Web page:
There’s an attitude in Silicon Valley that social media is getting, well a bit tired. Soon, the idea goes, social will be integrated into business, and it will become an artifact of the oughts and teens, the years when people so quaintly thought that the idea of a business in conversation with its market was still revolutionary. (No, I’m not forgetting the Cluetrain Manifesto: they called it years ago.)
So, depending on how much of a purist you are, social media will be a decade old in a few years–ancient in technology terms. That’s usually a signal for the cool kids to flee the cafe in favor of some new, shinier disruption.
If anyone was wondering how interested people still are in this idea of social business, Social Media Week San Francisco was a pretty good indicator. I spoke at two events–at Adobe and SAP–and people turned up and stayed. They wanted to hear about marketing of course, but they also wanted to understand enablement–how to change the organization to support the ability to engage with customers and community. And, happily, they wanted to know about measurement; what’s possible, what’s coming.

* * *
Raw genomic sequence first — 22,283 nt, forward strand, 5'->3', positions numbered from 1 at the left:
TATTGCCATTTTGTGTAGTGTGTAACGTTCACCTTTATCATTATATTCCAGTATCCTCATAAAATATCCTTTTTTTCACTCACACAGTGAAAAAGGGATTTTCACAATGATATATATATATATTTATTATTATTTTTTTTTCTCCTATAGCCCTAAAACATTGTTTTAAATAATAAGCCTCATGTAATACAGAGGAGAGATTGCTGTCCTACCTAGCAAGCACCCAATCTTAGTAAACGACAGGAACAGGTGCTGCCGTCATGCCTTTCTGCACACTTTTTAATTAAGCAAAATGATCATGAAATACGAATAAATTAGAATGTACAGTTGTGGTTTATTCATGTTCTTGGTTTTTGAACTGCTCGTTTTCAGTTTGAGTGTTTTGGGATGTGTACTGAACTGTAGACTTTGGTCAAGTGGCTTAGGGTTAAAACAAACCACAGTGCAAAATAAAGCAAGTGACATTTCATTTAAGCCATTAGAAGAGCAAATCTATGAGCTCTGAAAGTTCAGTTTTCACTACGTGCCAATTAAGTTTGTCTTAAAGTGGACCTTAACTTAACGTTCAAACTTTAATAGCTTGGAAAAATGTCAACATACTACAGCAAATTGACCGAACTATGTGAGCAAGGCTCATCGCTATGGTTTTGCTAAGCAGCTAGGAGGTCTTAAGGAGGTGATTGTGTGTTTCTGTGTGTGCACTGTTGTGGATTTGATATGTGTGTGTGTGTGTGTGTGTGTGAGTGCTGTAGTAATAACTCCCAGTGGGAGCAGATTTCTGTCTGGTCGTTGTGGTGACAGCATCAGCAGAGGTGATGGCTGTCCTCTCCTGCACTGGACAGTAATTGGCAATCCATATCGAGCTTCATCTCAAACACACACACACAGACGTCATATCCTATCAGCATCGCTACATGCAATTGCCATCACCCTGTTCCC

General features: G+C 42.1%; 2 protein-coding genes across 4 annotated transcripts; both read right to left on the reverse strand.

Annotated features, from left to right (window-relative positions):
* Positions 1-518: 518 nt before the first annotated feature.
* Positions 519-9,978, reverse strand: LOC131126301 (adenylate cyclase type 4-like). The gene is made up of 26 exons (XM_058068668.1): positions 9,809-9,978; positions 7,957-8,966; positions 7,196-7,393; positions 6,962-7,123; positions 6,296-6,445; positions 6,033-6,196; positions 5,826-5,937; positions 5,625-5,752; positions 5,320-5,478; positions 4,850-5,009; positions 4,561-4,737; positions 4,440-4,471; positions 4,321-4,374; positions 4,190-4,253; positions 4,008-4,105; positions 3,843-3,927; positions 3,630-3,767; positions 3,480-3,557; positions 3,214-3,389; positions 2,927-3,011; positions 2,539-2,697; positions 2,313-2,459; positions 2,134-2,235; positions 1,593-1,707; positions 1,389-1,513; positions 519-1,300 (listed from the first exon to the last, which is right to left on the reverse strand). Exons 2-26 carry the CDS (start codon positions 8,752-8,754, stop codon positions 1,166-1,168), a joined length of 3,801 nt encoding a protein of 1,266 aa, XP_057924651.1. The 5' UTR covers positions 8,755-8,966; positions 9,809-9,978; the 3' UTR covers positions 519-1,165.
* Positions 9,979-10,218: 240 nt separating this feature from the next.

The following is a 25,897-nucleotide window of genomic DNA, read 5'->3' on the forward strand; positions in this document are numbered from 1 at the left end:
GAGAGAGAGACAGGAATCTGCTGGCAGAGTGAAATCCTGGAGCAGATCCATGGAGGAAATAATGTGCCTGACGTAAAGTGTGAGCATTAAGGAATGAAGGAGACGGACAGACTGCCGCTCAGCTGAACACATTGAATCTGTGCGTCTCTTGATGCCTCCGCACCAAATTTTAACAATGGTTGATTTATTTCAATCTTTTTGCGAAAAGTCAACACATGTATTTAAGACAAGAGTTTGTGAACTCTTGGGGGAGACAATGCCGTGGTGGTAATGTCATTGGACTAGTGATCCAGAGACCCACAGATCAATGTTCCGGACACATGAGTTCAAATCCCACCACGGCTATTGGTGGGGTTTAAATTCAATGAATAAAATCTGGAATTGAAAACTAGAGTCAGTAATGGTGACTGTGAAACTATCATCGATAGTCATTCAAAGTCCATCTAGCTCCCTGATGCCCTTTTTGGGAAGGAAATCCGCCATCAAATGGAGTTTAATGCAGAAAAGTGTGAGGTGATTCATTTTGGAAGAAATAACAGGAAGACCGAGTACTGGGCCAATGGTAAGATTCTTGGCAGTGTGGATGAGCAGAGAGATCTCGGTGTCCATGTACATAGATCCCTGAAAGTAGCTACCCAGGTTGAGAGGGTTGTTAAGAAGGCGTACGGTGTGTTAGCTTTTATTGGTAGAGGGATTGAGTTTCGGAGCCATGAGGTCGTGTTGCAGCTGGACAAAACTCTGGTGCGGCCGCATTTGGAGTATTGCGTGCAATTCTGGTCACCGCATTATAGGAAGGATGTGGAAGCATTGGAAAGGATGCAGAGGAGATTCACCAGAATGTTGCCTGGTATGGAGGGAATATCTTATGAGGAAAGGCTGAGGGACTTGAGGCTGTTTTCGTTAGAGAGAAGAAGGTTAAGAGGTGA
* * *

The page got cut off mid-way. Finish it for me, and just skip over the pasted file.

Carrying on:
The truth is that no matter how much thinking and writing and developing and launching we do in the technology world, we are still in the midst–and will be for some time–of massive transformation. Dave Gray nailed it in a talk he did (that I didn’t hear, but saw excerpted on Twitter this morning): “Companies are optimized for line of production versus line of interaction.” That’s beautifully put. Moving command-and-control to a networked culture is a big, big deal for business. It takes time, muscle and patience.
Here are my slides from the Adobe event. Michael Brito of Edelman and Tyler Altrup of EMC were kind enough to blog about my presentation at Adobe, and Forbes ran a post by Todd Wilms of SAP on the panel I spoke on there (that he moderated) with Shanee Ben-Zur of Nvidia and Petra Neiger of Cisco. All very different organizations with brilliant examples of making large-scale change work, within their particular organizational culture.
As always, I appreciate your point of view, so don’t be shy.